The alarm at a fire station rings and a 96.0-kg fireman, starting from rest, slides down a pole to the floor below (a distance of 3.55 m). Just before landing, his speed is 1.79 m/s. What is the magnitude of the kinetic frictional force exerted on the fireman as he slides down the pole?(adsbygoogle = window.adsbygoogle || []).push({});

Relevant equations:

I'm not sure, but I believe this has something to do with Newton's second law of motion? So this may be helpful {[tex]\Sigma[/tex]Fnet }/mass = acceleration , although I couldn't see a way to use it myself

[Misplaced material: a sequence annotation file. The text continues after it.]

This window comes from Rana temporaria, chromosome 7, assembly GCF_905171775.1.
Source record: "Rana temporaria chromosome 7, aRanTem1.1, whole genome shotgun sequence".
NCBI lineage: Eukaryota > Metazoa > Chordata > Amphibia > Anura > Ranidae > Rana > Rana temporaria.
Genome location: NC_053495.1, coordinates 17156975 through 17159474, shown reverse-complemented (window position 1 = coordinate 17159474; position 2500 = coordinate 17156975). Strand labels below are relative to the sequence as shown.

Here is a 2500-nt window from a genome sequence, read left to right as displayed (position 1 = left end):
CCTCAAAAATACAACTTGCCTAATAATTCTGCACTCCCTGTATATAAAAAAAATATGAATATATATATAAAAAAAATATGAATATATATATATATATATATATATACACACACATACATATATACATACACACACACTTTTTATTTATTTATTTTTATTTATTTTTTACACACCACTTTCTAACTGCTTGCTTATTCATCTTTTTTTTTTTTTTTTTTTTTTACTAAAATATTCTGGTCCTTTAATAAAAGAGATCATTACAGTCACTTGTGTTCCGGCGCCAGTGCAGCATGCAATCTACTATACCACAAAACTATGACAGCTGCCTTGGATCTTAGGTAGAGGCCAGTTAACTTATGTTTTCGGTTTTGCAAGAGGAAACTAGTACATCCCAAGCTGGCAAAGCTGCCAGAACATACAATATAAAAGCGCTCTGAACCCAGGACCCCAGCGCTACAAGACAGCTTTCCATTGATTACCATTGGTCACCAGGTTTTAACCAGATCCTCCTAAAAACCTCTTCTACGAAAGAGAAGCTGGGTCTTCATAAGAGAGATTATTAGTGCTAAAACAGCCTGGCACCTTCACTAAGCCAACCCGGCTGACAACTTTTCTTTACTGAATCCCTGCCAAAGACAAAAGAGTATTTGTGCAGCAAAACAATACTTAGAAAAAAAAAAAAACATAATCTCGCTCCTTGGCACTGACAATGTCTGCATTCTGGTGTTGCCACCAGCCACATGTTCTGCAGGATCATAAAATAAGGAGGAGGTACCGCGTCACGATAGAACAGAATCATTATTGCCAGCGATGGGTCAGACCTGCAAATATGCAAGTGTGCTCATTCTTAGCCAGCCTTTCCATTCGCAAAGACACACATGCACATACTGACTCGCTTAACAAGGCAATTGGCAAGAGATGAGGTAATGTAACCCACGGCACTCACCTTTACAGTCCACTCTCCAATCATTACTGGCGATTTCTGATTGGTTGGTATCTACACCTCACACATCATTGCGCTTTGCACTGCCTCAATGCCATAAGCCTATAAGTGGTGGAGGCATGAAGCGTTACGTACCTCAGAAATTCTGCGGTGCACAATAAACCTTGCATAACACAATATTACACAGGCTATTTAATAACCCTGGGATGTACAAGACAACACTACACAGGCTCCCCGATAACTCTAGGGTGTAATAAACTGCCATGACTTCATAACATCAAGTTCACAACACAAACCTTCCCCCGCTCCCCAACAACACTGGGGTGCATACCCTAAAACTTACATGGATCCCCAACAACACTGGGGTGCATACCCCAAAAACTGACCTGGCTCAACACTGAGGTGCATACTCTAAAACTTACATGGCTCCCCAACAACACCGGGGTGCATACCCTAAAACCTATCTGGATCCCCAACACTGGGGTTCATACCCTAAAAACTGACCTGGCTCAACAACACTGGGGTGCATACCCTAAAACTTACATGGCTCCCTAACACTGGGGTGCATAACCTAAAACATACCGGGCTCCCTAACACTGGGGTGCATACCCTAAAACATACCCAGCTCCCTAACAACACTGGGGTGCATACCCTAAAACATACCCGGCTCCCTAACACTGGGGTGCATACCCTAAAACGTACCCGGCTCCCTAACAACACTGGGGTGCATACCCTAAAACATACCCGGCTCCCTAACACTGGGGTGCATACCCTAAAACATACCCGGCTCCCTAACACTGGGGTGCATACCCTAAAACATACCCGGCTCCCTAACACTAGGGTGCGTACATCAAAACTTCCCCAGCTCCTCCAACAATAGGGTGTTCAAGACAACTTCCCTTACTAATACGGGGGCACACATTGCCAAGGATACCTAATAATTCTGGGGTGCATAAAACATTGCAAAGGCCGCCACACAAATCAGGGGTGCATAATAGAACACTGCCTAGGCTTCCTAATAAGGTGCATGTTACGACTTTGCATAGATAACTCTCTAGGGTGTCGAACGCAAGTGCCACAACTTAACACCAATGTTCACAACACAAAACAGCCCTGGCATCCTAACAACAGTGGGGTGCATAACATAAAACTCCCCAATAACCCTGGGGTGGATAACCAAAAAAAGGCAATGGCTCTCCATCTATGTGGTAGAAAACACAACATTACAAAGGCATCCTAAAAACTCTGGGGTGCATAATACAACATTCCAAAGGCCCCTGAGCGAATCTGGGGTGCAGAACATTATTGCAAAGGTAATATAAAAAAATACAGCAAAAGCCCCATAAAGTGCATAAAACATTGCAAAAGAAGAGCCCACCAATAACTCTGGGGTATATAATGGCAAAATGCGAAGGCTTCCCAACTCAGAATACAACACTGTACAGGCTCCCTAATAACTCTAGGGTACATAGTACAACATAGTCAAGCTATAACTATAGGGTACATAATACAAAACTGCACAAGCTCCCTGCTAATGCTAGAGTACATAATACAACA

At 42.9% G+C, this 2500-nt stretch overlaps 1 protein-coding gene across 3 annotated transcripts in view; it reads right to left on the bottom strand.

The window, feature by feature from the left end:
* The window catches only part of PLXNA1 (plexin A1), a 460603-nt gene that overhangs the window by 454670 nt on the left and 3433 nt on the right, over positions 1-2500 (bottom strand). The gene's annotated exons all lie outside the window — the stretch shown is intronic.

I mainly used: y = (v^{2}_{y}- v^{2}_{oy})/(2a_{y}), where a_{y}can be substituted with a_{y}= (-f_{k})/mass

3. The attempt at a solution

Sooo, my messy and essentially incorrect attempt:

y = -3.55 m

v_{0}= 0 m/s

v_{oy}= 1.79 m/s

mass = 96.0 kg

using the equation for the y-displacement, I attempted to find f_{k}:

-3.55 m = (1.79^{2}- 0 m/s) / (2(-f_{k})/96kg)

multiplying both sides by -(2/96) fk ----> .07396 fk = 1.79^2

fk = 43.3 N

if someone could point me in the right direction i would be terribly grateful!

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# Homework Help: Newton's Second Law of Motion, Kinetic Friction Force of Fireman Sliding Down a Pole

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